Plaintiffs seek to conditionally certify a class that includes “any and all full-time field technicians, field operators, field engineers[, ] and project engineers that were paid a salary between September 1, 2014[, ] through the present.” ECF No. 11-1 at 10. Plaintiffs principally argue that although Pure Technologies employees' job titles differed, their job responsibilities, work tasks and manner in which they were paid are all strikingly uniform. ECF No. 11-1 at 8. Accordingly, Plaintiffs assert that for purposes of this action, Pure Technologies' field technicians, field operators, field engineers, and project engineers, classified as “field personnel, ” performed essentially the same labor on a given job site: running tests on infrastructure and pipelines by physically entering pipelines, hauling and setting up equipment, taking and entering data, and using Pure Technologies' equipment. ECF No. 11-4 at ¶¶ 6-7; ECF No. 11-5 at ¶¶ 6- 7; ECF No. 18-1 at 39-42; ECF No. 18-2 at 15-17. Further, Redding and Miles attest that field personnel maintained no discretion over their job duties but rather reported to higher ranking supervisors, and followed a common set of established uniform procedures and protocols. ECF No. 11-1 at 8-9; ECF No. 11-4 at ¶¶ 8-10; ECF No. 11-5 at ¶¶ 8-10. Pure Technologies implemented a unified compensation structure. All field personnel were paid a yearly salary without any additional overtime wages, even though Pure Technologies regularly required field personnel to work over 40 hours per week. ECF No. 1 at ¶¶ 65, 74, 82; ECF No. 11-1 at 9; ECF No. 11-4 at ¶ 5; ECF No. 11-15 at ¶ 5. Pure Technologies thereafter re-classified field personnel as hourly wage workers in November 2016 entitled thereafter to overtime pay, but only provided three-months backpay for overtime hours worked. ECF No. 1 at ¶ 66, 85; ECF No. 18-2 at 2-6.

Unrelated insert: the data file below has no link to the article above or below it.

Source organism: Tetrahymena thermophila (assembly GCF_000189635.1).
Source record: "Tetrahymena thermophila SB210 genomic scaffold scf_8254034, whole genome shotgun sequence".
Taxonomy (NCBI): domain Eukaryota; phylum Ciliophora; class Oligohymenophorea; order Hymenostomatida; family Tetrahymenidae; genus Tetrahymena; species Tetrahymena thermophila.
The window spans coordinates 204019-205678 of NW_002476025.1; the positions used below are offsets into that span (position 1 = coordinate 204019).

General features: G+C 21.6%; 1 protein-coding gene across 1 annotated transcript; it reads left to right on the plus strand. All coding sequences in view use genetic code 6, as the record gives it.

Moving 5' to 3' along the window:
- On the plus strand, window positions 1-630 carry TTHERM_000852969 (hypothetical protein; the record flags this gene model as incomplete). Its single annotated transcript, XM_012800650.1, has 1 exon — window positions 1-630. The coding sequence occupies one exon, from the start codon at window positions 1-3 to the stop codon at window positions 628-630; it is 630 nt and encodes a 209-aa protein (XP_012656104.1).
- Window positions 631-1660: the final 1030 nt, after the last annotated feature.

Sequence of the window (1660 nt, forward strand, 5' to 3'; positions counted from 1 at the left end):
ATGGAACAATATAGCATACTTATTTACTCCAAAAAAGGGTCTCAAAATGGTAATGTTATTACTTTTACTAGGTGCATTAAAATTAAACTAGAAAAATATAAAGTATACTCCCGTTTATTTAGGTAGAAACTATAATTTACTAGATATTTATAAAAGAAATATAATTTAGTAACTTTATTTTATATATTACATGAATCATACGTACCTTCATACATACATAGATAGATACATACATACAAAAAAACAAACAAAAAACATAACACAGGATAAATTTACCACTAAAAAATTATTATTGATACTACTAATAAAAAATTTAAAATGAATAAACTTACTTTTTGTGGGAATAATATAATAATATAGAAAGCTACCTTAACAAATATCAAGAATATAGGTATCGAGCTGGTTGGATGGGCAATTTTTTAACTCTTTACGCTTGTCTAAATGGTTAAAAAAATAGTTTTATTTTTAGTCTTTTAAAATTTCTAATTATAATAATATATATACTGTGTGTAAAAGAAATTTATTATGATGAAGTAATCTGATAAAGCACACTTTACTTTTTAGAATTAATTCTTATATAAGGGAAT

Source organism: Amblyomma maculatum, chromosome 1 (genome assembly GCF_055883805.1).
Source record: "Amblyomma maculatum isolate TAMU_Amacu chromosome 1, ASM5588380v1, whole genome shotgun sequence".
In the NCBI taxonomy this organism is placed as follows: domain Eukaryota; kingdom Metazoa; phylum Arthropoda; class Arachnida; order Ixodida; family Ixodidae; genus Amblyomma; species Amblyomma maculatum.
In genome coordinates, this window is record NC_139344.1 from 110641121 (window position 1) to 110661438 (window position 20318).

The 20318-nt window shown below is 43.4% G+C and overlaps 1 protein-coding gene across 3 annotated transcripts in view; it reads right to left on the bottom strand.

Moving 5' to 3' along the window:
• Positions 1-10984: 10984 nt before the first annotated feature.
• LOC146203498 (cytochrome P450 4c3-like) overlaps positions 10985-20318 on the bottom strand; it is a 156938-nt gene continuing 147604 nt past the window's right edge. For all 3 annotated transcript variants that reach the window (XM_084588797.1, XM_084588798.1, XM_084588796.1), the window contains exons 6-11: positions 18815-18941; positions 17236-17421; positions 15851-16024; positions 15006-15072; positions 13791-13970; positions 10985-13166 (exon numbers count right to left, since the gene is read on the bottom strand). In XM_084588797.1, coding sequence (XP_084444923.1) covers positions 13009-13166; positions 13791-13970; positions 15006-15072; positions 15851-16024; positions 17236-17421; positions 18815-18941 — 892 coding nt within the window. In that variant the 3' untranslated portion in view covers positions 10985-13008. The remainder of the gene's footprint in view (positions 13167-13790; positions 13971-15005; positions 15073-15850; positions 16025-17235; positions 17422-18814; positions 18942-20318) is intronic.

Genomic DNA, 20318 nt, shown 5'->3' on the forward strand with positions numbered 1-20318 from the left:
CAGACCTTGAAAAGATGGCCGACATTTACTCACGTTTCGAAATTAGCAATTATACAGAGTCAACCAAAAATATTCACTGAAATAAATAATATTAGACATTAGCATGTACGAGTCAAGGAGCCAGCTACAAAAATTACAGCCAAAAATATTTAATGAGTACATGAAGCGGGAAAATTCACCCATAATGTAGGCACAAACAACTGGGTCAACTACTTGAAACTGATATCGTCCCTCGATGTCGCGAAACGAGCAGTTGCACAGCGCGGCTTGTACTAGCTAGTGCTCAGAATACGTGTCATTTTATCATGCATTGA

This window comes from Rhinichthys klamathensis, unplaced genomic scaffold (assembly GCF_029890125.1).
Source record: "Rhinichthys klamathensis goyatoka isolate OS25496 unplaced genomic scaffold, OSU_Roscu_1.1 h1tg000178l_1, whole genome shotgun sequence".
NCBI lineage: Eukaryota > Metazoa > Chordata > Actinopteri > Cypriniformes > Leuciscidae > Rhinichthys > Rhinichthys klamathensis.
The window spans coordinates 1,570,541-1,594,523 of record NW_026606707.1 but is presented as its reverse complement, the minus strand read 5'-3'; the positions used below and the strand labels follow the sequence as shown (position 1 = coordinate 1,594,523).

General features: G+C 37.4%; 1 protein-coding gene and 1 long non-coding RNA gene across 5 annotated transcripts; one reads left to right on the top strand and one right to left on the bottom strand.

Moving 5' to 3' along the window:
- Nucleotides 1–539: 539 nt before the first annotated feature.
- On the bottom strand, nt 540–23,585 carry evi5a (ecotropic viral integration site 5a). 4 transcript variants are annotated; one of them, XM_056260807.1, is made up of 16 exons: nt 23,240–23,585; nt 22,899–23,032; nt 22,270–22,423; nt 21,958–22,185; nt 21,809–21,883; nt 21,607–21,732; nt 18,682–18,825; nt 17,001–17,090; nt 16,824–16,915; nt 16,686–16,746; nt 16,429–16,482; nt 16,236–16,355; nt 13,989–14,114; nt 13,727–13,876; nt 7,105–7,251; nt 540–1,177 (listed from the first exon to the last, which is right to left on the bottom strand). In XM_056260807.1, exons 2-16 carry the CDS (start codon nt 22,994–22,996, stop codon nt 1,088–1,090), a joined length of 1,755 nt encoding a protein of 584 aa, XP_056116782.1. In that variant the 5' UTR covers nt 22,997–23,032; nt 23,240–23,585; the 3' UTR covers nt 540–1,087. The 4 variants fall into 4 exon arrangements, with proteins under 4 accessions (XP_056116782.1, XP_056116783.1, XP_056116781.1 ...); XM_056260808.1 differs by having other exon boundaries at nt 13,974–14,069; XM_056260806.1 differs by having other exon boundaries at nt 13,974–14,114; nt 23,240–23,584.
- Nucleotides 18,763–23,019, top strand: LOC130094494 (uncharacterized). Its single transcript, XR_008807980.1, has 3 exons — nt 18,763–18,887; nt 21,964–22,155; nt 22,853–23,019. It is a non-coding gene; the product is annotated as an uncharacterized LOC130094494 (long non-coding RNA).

Pure Technologies, in contrast, directs the Court to the declaration of its Vice President, Adam Villard, and the differences in Plaintiffs' job descriptions to argue that Plaintiffs are not similarly situated for conditional certification purposes. See ECF No. 18-3. Pure Technologies also claims that “manageability concerns, ” further makes this case ill-suited for certification. ECF No. 18-3 at 21.

         The Court disagrees with Pure Technologies. The record evidence supports that Plaintiffs have met the minimal threshold for conditional certification at this stage. Plaintiffs testified that all field personnel performed the same manual labor, and all projects, budgets, and duties were directed by supervisors. ECF No. 18-1 at 67:1-10; ECF No. 19-1 and No. 19-2. Further, Miles and Redding testified with specificity that, contrary to the “job descriptions” presented by Pure Technologies, no meaningful distinction existed among field positions. None had direct contact with clients. None drafted reports or had any discretion in their content or presentation. Rather, all field personnel simply inputted data into Pure Technologies' software, clicked “finish, ” and the software automatically completed all technical work. ECF Nos. 19-1 and 19-2. Field personnel were also subject to a common payment scheme. Such facts satisfy the lenient standards of conditional certification.[1]

         In this regard, Pure Technologies' reliance on Andrade v. Aerotek, Civ. No. CCB-08-2668, 2009 WL 2757099 (D. Md. Aug. 26, 2009) is misplaced. There, the proposed class consisted of recruiters whose job tasks varied widely, as did their responsibilities. Unlike in this case, the Andrade plaintiffs' testimony proved that the class-wide ...